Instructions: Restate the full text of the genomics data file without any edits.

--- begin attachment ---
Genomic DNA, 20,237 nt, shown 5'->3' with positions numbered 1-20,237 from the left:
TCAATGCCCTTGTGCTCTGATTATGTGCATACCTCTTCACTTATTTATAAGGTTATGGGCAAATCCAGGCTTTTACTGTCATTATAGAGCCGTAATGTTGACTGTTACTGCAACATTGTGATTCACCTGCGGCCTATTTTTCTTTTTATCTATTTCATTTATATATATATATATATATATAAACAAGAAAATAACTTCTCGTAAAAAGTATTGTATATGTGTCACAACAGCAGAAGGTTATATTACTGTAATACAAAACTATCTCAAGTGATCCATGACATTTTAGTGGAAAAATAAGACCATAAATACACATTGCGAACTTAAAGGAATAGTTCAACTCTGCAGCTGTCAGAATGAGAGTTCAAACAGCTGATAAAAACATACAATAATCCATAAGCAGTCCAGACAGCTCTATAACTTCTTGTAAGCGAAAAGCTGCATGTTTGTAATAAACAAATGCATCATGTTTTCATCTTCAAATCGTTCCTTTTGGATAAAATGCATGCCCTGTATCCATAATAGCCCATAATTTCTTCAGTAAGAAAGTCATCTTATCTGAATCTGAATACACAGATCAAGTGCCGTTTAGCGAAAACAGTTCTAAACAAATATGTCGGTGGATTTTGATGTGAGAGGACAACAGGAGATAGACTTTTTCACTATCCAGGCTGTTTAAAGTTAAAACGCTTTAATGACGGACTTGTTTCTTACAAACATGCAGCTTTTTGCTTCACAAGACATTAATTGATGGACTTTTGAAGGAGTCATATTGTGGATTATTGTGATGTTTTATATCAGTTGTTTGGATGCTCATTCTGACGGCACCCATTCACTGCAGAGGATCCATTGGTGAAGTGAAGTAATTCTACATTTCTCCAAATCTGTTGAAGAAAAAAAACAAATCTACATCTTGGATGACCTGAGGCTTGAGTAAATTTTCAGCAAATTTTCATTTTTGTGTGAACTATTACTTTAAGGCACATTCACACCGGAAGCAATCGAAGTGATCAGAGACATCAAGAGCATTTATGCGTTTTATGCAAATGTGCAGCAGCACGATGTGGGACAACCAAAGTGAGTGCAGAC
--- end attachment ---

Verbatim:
Genomic DNA, 20,237 nt, shown 5'->3' with positions numbered 1-20,237 from the left:
TCAATGCCCTTGTGCTCTGATTATGTGCATACCTCTTCACTTATTTATAAGGTTATGGGCAAATCCAGGCTTTTACTGTCATTATAGAGCCGTAATGTTGACTGTTACTGCAACATTGTGATTCACCTGCGGCCTATTTTTCTTTTTATCTATTTCATTTATATATATATATATATATATAAACAAGAAAATAACTTCTCGTAAAAAGTATTGTATATGTGTCACAACAGCAGAAGGTTATATTACTGTAATACAAAACTATCTCAAGTGATCCATGACATTTTAGTGGAAAAATAAGACCATAAATACACATTGCGAACTTAAAGGAATAGTTCAACTCTGCAGCTGTCAGAATGAGAGTTCAAACAGCTGATAAAAACATACAATAATCCATAAGCAGTCCAGACAGCTCTATAACTTCTTGTAAGCGAAAAGCTGCATGTTTGTAATAAACAAATGCATCATGTTTTCATCTTCAAATCGTTCCTTTTGGATAAAATGCATGCCCTGTATCCATAATAGCCCATAATTTCTTCAGTAAGAAAGTCATCTTATCTGAATCTGAATACACAGATCAAGTGCCGTTTAGCGAAAACAGTTCTAAACAAATATGTCGGTGGATTTTGATGTGAGAGGACAACAGGAGATAGACTTTTTCACTATCCAGGCTGTTTAAAGTTAAAACGCTTTAATGACGGACTTGTTTCTTACAAACATGCAGCTTTTTGCTTCACAAGACATTAATTGATGGACTTTTGAAGGAGTCATATTGTGGATTATTGTGATGTTTTATATCAGTTGTTTGGATGCTCATTCTGACGGCACCCATTCACTGCAGAGGATCCATTGGTGAAGTGAAGTAATTCTACATTTCTCCAAATCTGTTGAAGAAAAAAAACAAATCTACATCTTGGATGACCTGAGGCTTGAGTAAATTTTCAGCAAATTTTCATTTTTGTGTGAACTATTACTTTAAGGCACATTCACACCGGAAGCAATCGAAGTGATCAGAGACATCAAGAGCATTTATGCGTTTTATGCAAATGTGCAGCAGCACGATGTGGGACAACCAAAGTGAGTGCAGAC